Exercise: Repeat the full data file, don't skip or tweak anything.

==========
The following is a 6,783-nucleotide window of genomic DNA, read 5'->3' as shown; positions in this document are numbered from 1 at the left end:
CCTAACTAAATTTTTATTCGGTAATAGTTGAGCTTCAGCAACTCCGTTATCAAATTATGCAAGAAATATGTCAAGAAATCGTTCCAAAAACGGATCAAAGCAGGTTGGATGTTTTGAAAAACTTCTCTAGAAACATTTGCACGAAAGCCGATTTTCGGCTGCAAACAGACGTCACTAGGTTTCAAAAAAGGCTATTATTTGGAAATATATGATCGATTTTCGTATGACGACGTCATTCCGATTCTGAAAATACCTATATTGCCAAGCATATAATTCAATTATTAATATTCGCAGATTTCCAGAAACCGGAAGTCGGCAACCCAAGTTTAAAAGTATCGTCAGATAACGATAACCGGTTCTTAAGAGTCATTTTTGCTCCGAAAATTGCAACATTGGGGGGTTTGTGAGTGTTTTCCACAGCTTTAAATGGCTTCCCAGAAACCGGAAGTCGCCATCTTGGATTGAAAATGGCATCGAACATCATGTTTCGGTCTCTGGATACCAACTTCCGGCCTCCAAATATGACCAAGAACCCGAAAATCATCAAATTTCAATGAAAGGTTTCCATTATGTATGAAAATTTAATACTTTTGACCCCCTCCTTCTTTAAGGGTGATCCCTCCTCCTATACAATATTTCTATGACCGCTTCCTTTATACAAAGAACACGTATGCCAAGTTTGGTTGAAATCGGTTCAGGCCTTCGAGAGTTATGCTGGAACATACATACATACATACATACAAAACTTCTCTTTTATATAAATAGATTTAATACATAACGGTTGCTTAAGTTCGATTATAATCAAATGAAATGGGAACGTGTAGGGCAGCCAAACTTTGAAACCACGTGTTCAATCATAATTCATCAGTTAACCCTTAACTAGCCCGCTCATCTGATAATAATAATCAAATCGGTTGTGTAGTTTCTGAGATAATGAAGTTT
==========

The following is a 6,783-nucleotide window of genomic DNA, read 5'->3' as shown; positions in this document are numbered from 1 at the left end:
CCTAACTAAATTTTTATTCGGTAATAGTTGAGCTTCAGCAACTCCGTTATCAAATTATGCAAGAAATATGTCAAGAAATCGTTCCAAAAACGGATCAAAGCAGGTTGGATGTTTTGAAAAACTTCTCTAGAAACATTTGCACGAAAGCCGATTTTCGGCTGCAAACAGACGTCACTAGGTTTCAAAAAAGGCTATTATTTGGAAATATATGATCGATTTTCGTATGACGACGTCATTCCGATTCTGAAAATACCTATATTGCCAAGCATATAATTCAATTATTAATATTCGCAGATTTCCAGAAACCGGAAGTCGGCAACCCAAGTTTAAAAGTATCGTCAGATAACGATAACCGGTTCTTAAGAGTCATTTTTGCTCCGAAAATTGCAACATTGGGGGGTTTGTGAGTGTTTTCCACAGCTTTAAATGGCTTCCCAGAAACCGGAAGTCGCCATCTTGGATTGAAAATGGCATCGAACATCATGTTTCGGTCTCTGGATACCAACTTCCGGCCTCCAAATATGACCAAGAACCCGAAAATCATCAAATTTCAATGAAAGGTTTCCATTATGTATGAAAATTTAATACTTTTGACCCCCTCCTTCTTTAAGGGTGATCCCTCCTCCTATACAATATTTCTATGACCGCTTCCTTTATACAAAGAACACGTATGCCAAGTTTGGTTGAAATCGGTTCAGGCCTTCGAGAGTTATGCTGGAACATACATACATACATACATACAAAACTTCTCTTTTATATAAATAGATTTAATACATAACGGTTGCTTAAGTTCGATTATAATCAAATGAAATGGGAACGTGTAGGGCAGCCAAACTTTGAAACCACGTGTTCAATCATAATTCATCAGTTAACCCTTAACTAGCCCGCTCATCTGATAATAATAATCAAATCGGTTGTGTAGTTTCTGAGATAATGAAGTTT